In a terrible betrayal of the movie, nothing in this cover is glowing blue.
How far back is it fair to go with the blame for cyberpunkish dystopian movies? Personally, I’m willing to punch a voodoo fascimile of Fritz Lang in the face for creating the sublime Metropolis, without which I’m sure we’d have had a lot fewer problem. On the other hand, Ridley Scott deserves a kick in the proverbials for Blade Runner, especially since a disturbing percentage of these films contain some variant on the word Run in their title. Memory Run, or Synapse as it seems to be called in America, is in fact not a low budget sequel to Johnny Mnemonic (oh how good that could have been), but instead tells the story of body crime, in a future time.
Andre Fuller (Chris Makepeace) is a criminal with a somewhat british gang and without much in the way of morals, thanks to witnessing the murder of his parents by the corrupt, totalitarian government when he was young. After a bit of the regular robbery shennanigans, and some boffing of the (entirely willing, ex-girlfriend) victim (Karen Duffy), Andre goes his merry way to sell some guns to floppy haired resistance leader Gabriel. Unfortunately, it seems the powers that be have designs for him other than a life of crime, and Andre soon finds himself stitched up (fairly amusingly) for her rape and murder, by one of his own gang no less. The punishment for this crime is to have his mind transplanted into his former girlfriend’s body, and be brainwashed into an acceptable replacement. Thanks to the scientific genius of Dr Munger (Saul Rubinek), the manly Andre now inhabits the body of his former girl, with a new name, Celeste. Personally, I think the conditioning might have gone easier with, say, the name Andrea, but Celeste does roll off the tounge.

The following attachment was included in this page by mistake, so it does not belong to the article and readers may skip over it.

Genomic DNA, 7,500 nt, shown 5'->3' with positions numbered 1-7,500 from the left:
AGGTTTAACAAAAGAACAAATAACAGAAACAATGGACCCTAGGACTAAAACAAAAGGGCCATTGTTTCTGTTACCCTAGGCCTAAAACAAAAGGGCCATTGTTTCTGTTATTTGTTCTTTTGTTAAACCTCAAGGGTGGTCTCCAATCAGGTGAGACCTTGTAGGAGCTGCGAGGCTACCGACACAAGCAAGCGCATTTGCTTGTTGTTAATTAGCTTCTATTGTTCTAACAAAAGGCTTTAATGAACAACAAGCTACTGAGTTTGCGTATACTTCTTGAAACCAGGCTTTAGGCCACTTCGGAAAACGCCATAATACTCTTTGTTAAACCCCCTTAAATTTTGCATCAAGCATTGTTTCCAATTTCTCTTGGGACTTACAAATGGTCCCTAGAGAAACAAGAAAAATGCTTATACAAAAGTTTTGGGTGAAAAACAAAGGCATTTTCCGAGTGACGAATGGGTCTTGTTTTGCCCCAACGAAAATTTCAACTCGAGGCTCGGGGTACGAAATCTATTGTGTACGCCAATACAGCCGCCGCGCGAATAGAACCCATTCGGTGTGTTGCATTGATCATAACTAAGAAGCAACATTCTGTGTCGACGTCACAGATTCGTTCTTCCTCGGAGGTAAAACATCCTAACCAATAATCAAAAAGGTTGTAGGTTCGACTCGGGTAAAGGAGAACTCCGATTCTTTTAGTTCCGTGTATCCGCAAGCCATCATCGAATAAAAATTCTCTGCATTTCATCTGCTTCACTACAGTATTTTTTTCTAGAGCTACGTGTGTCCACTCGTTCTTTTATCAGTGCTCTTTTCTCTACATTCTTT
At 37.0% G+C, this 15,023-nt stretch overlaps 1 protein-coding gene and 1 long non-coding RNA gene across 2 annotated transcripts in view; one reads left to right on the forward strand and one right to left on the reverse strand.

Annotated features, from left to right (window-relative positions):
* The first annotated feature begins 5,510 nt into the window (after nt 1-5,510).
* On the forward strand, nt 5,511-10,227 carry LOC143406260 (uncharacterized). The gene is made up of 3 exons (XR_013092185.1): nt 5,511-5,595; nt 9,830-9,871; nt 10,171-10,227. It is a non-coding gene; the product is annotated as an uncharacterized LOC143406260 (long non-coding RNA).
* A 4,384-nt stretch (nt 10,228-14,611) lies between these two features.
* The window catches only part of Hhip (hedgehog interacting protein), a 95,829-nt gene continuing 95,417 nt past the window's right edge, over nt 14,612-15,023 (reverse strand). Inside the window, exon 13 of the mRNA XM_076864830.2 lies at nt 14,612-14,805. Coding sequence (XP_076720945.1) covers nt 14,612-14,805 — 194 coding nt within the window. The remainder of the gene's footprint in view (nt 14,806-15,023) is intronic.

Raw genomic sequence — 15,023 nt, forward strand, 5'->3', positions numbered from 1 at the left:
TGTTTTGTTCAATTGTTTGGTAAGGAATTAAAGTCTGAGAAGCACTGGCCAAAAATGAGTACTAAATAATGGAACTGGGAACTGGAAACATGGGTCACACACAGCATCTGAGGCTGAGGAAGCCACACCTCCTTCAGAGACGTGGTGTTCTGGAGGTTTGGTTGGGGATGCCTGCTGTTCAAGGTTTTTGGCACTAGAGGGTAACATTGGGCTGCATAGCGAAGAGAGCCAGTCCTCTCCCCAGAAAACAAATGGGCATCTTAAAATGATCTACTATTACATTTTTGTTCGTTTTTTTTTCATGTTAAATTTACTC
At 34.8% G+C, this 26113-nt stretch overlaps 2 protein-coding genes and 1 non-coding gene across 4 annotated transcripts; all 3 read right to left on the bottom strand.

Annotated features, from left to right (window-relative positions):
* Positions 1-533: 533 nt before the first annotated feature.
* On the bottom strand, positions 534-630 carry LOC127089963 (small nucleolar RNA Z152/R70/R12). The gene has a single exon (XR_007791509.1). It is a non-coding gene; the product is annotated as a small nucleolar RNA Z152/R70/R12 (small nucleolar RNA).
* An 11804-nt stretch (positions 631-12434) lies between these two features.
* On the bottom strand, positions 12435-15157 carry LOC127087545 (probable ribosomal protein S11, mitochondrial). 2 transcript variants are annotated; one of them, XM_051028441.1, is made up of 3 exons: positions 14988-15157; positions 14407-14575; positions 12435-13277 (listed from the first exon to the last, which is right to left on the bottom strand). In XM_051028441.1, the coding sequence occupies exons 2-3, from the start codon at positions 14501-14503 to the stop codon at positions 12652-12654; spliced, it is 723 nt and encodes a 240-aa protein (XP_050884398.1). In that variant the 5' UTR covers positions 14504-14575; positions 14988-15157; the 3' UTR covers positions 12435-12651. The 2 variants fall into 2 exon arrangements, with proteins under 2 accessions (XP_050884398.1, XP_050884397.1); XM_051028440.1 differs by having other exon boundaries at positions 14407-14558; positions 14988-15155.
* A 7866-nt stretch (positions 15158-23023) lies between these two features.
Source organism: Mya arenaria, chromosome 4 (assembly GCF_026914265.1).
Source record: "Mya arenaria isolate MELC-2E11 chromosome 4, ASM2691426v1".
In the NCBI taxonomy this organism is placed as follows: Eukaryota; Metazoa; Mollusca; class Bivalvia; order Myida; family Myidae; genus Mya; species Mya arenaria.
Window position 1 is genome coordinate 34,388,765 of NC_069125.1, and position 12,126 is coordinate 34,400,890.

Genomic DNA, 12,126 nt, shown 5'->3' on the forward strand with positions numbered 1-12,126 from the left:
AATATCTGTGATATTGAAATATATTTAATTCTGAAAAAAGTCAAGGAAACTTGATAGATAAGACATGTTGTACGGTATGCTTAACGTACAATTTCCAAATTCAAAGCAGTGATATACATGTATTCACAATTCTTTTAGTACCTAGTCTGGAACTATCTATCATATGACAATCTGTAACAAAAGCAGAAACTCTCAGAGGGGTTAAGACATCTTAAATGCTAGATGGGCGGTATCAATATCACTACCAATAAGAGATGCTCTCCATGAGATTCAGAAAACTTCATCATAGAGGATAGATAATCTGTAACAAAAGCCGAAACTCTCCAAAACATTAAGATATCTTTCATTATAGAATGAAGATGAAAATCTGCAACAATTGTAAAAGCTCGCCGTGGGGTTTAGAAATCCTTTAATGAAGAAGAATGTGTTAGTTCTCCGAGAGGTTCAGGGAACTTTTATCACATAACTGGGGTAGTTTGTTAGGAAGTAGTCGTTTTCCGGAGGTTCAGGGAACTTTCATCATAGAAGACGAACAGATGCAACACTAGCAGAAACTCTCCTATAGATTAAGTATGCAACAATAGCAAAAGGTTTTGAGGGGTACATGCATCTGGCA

All this is at the behest of the mighty chairman of the Life Corporation, Bradden (Barry Morse). It doesn’t take long to realise that Bradden has more interest in the success of Dr. Munger’s experiment than merely as a new form of capital punishment, and when Munger fails in his attempts to condition him, Andre is then given over to the care of Munger’s colleague, and Bradden’s lover Dr. Meringue (IMDB claims it’s spelt Merain, but I don’t believe them). Meringue installs a device into Celeste’s head that causes pain every time she is violent, but still this doesn’t control her. Munger, outraged at what is being done with his work, does his best to help Celeste, but soon the experiment is given up on as a failure, and Celeste is sent to rot in a prison.